Branson v. Nott

Decision Date14 November 1994
Docket NumberNo. 94-55332,94-55332
Citation62 F.3d 287
Parties95 Cal. Daily Op. Serv. 5994, 95 Daily Journal D.A.R. 10,312 Ronald BRANSON, Plaintiff-Appellant, v. Michael G. NOTT; Morio L. Fukuto; Ray L. Hart; Jerry K. Fields; Estella Guevara; Zahava Stroud; and Morris, Polich & Purdy, P.C., a licensed law firm, Defendants-Appellees.
CourtU.S. Court of Appeals — Ninth Circuit

Page 287

62 F.3d 287
95 Cal. Daily Op. Serv. 5994, 95 Daily Journal
D.A.R. 10,312
Ronald BRANSON, Plaintiff-Appellant,
v.
Michael G. NOTT; Morio L. Fukuto; Ray L. Hart; Jerry K.
Fields; Estella Guevara; Zahava Stroud; and
Morris, Polich & Purdy, P.C., a licensed
law firm, Defendants-Appellees.
No. 94-55332.
United States Court of Appeals,
Ninth Circuit.
Submitted Nov. 14, 1994 *.
Decided Aug. 1, 1995.

Page 289

Ronald Branson, Granada Hills, CA, in pro. per.

Douglas J. Collodel, Morris, Polich & Purdy, Los Angeles, CA; Christopher C. Foley, Deputy Atty. Gen., Los Angeles, CA, for defendants-appellees.

Appeal from the United States District Court for the Central District of California.

Before: CHOY, SKOPIL, and FERGUSON, Circuit Judges.

CHOY, Circuit Judge:

Ronald Branson appeals pro se the district court's dismissal of his pro se 42 U.S.C. Sec. 1983 civil rights action and award of attorney's fees to defendants pursuant to 42 U.S.C. Sec. 1988. We affirm the district court's dismissal of Branson's claim, but vacate the grant of attorney's fees.

I.

Branson's Sec. 1983 claim arises out of a purported tort suit that he filed in propria persona in California state court over eight years ago. Branson alleges that in adjudicating his state claim, the defendant attorneys, superior court clerk, state trial judge and appellate justices, individually and through a conspiracy, deprived him of his right to procedural due process secured by the Fourteenth Amendment. In essence, Branson alleged that the defendants impeded his access to certain perceived statutory rights, including a "right to entry of default" and the right to voluntarily dismiss his suit.

In his underlying state action, filed on April 7, 1987, Branson sought damages from the County of Los Angeles and several law enforcement officers for allegedly falsely arresting and imprisoning him. 1 Branson v.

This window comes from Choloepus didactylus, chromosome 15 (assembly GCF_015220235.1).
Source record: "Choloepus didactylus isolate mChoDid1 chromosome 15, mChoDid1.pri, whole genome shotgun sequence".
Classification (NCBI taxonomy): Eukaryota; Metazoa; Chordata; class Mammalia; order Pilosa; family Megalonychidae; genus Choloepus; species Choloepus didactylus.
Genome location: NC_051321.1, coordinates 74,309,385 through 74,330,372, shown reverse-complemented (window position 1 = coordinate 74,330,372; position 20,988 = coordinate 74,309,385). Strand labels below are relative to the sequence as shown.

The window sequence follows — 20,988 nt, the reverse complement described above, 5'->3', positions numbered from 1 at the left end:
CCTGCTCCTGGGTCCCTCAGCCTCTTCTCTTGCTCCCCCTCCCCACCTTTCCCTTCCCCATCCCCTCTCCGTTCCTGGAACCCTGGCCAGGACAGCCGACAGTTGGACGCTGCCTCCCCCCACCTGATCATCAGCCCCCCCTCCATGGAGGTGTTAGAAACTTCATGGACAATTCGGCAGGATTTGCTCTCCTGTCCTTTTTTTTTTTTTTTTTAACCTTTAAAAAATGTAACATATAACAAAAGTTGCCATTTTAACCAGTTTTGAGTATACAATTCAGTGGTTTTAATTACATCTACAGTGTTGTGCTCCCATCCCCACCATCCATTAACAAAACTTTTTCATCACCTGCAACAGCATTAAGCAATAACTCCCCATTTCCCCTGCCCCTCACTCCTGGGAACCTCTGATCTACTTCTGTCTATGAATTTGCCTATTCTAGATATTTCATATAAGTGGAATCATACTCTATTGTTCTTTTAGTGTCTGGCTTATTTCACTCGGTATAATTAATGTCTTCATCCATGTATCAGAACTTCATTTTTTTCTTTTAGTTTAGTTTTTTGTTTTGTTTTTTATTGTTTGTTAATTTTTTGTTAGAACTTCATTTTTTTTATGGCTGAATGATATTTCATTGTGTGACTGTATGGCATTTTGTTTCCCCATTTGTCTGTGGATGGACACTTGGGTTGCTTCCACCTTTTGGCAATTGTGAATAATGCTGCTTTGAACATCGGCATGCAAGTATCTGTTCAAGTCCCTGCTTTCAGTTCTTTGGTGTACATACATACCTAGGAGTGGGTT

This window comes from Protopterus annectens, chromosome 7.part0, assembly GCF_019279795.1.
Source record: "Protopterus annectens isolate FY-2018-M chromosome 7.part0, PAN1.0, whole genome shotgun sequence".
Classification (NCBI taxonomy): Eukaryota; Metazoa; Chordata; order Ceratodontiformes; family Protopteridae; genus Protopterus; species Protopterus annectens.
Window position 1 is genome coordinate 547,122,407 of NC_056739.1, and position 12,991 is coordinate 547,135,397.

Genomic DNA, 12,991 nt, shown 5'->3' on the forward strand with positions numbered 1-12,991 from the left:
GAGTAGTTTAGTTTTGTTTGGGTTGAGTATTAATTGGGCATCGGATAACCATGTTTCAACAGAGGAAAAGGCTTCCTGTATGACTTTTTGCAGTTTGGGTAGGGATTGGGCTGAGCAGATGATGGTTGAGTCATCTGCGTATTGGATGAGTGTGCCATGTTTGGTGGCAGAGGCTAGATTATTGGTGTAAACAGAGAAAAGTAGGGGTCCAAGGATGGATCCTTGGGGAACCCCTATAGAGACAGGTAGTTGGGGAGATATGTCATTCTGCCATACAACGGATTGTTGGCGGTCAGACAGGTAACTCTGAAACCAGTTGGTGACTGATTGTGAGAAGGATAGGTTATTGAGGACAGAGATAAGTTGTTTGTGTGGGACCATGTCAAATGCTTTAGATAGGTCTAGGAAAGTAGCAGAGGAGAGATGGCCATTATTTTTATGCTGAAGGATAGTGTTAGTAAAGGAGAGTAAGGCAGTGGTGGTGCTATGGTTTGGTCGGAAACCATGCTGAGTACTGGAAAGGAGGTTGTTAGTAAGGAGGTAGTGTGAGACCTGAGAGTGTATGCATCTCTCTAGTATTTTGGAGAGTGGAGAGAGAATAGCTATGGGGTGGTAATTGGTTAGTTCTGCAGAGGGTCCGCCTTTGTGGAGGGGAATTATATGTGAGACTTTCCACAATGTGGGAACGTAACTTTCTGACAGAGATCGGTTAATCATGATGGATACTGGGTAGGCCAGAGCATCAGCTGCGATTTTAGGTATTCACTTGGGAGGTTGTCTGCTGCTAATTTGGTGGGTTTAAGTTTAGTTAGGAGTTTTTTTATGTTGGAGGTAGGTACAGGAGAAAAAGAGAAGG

Page 290

County of Los Angeles, No. C643013 (Cal.Super.Ct. filed Apr. 7, 1987). On May 1, 1990, after finally being served with the complaint nearly three years after its filing, the County of Los Angeles and two of the defendant law enforcement officers jointly filed a demurrer to Branson's complaint and a motion to dismiss the action for lack of prosecution. One of the defendants, Sergeant Smith, failed to respond to the complaint. On May 14, 1990, Branson requested that a default judgment be entered against Sergeant Smith. However, a Los Angeles County Superior Court deputy clerk, Estella Guevara, did not enter the default. On May 25, 1990, Sergeant Smith filed a motion to quash the service of process, stating in his motion that he was never served with the complaint. California Superior Court Judge Jerry K. Fields, a defendant in the case at bar, found that Sergeant Smith had not been properly served, granted Smith's motion to quash the purported service of process, and dismissed Smith from the case.

On June 11, 1990, Judge Fields sustained in part and overruled in part the remaining defendants' demurrer and provided Branson with the opportunity to amend his complaint. Rather than avail himself of this opportunity, Branson filed a motion to vacate the demurrer ruling and moved to dismiss his case. On August 22, 1990, Judge Fields granted the defendants' motion to dismiss Branson's action for failure to prosecute.

Branson appealed to the California Court of Appeal, claiming that the trial court improperly quashed service of process on Sergeant Smith and that he was entitled to have a default judgment entered against Sergeant Smith. Branson also appealed the trial court's ruling on defendants' demurrer, its dismissal of Branson's claim for failure to prosecute, and claimed that Judge Fields should be "disqualified." In an unpublished opinion authored by Justice Michael G. Nott, the California Court of Appeal affirmed the judgment against Branson. Branson v. County of Los Angeles, --- U.S. ----, 113 S.Ct. 210, 121 L.Ed.2d 150 (Cal.Ct.App.1992). The California Supreme Court denied his petition for review and the United States Supreme Court denied certiorari. Branson v. County of Los Angeles, No. S025746 (Cal.S.Ct. Apr. 29, 1992) (in bank), cert. denied, --- U.S. ----, 113 S.Ct. 210, 121 L.Ed.2d 150 (1992).